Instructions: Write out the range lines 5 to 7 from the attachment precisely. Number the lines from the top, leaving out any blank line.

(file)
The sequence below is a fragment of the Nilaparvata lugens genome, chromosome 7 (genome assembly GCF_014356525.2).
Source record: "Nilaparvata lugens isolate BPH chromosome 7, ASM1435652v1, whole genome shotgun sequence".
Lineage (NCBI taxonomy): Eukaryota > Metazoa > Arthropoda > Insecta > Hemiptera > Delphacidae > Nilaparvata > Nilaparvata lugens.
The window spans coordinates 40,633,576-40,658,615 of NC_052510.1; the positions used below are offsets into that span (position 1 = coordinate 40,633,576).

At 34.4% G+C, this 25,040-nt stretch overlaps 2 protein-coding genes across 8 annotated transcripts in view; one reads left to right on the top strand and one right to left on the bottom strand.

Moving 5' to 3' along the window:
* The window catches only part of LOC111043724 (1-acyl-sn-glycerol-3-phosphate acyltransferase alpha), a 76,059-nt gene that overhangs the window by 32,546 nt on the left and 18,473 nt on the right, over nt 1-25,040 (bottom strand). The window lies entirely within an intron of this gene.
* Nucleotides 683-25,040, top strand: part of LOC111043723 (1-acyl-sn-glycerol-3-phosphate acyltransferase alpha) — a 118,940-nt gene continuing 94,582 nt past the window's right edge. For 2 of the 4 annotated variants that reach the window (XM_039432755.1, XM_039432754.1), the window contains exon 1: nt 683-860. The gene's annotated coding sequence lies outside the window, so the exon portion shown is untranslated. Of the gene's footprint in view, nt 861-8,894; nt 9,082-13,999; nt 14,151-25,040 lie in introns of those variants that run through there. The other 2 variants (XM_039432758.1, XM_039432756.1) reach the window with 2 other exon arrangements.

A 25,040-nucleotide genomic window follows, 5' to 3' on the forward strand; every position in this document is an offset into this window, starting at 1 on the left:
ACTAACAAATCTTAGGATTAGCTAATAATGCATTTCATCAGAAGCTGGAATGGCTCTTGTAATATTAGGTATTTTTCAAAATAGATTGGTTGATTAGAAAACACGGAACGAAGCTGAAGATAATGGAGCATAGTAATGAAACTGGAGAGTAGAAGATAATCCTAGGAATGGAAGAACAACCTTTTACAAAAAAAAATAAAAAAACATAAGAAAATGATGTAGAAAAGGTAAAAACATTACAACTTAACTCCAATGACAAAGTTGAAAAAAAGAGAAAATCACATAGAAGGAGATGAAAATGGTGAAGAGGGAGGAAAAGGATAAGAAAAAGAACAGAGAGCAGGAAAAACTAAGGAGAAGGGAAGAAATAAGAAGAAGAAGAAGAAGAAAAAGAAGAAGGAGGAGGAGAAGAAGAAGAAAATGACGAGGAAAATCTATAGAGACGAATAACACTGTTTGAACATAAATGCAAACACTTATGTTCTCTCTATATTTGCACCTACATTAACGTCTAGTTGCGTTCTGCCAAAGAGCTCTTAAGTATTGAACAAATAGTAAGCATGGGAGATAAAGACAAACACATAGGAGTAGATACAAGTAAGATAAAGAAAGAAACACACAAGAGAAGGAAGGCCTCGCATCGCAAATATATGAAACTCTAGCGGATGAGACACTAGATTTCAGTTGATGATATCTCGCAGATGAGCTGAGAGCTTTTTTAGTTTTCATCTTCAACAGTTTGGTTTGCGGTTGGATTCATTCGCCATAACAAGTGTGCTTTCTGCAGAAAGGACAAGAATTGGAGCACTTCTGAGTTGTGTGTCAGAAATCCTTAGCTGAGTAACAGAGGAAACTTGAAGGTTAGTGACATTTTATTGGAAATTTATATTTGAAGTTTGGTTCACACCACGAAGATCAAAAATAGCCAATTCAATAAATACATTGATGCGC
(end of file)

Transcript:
At 34.4% G+C, this 25,040-nt stretch overlaps 2 protein-coding genes across 8 annotated transcripts in view; one reads left to right on the top strand and one right to left on the bottom strand.

Moving 5' to 3' along the window:
* The window catches only part of LOC111043724 (1-acyl-sn-glycerol-3-phosphate acyltransferase alpha), a 76,059-nt gene that overhangs the window by 32,546 nt on the left and 18,473 nt on the right, over nt 1-25,040 (bottom strand). The window lies entirely within an intron of this gene.